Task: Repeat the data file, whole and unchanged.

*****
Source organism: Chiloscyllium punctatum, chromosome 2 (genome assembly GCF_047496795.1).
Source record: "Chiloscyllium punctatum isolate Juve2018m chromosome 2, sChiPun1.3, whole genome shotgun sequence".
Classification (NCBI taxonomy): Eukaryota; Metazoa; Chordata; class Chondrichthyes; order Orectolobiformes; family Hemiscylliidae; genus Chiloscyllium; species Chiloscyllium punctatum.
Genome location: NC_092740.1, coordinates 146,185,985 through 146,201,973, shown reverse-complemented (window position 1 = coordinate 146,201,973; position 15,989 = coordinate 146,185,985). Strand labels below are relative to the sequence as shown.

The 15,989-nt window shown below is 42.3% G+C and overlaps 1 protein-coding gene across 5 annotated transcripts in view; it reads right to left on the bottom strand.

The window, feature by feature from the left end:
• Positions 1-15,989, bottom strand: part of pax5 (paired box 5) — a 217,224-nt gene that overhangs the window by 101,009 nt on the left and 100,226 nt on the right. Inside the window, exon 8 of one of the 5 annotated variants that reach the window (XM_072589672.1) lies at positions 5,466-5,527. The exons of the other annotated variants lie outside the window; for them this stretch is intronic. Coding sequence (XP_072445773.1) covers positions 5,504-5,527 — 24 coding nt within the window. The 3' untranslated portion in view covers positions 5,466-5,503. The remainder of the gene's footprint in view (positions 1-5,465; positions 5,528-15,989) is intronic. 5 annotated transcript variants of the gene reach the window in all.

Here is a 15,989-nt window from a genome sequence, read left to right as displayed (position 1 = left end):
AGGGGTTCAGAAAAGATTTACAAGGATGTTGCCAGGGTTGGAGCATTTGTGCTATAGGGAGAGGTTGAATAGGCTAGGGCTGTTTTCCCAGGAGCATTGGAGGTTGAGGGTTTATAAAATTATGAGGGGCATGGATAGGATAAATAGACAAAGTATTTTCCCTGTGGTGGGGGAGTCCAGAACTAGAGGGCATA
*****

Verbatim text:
Source organism: Chiloscyllium punctatum, chromosome 2 (genome assembly GCF_047496795.1).
Source record: "Chiloscyllium punctatum isolate Juve2018m chromosome 2, sChiPun1.3, whole genome shotgun sequence".
Classification (NCBI taxonomy): Eukaryota; Metazoa; Chordata; class Chondrichthyes; order Orectolobiformes; family Hemiscylliidae; genus Chiloscyllium; species Chiloscyllium punctatum.
Genome location: NC_092740.1, coordinates 146,185,985 through 146,201,973, shown reverse-complemented (window position 1 = coordinate 146,201,973; position 15,989 = coordinate 146,185,985). Strand labels below are relative to the sequence as shown.

The 15,989-nt window shown below is 42.3% G+C and overlaps 1 protein-coding gene across 5 annotated transcripts in view; it reads right to left on the bottom strand.

The window, feature by feature from the left end:
• Positions 1-15,989, bottom strand: part of pax5 (paired box 5) — a 217,224-nt gene that overhangs the window by 101,009 nt on the left and 100,226 nt on the right. Inside the window, exon 8 of one of the 5 annotated variants that reach the window (XM_072589672.1) lies at positions 5,466-5,527. The exons of the other annotated variants lie outside the window; for them this stretch is intronic. Coding sequence (XP_072445773.1) covers positions 5,504-5,527 — 24 coding nt within the window. The 3' untranslated portion in view covers positions 5,466-5,503. The remainder of the gene's footprint in view (positions 1-5,465; positions 5,528-15,989) is intronic. 5 annotated transcript variants of the gene reach the window in all.

Here is a 15,989-nt window from a genome sequence, read left to right as displayed (position 1 = left end):
AGGGGTTCAGAAAAGATTTACAAGGATGTTGCCAGGGTTGGAGCATTTGTGCTATAGGGAGAGGTTGAATAGGCTAGGGCTGTTTTCCCAGGAGCATTGGAGGTTGAGGGTTTATAAAATTATGAGGGGCATGGATAGGATAAATAGACAAAGTATTTTCCCTGTGGTGGGGGAGTCCAGAACTAGAGGGCATA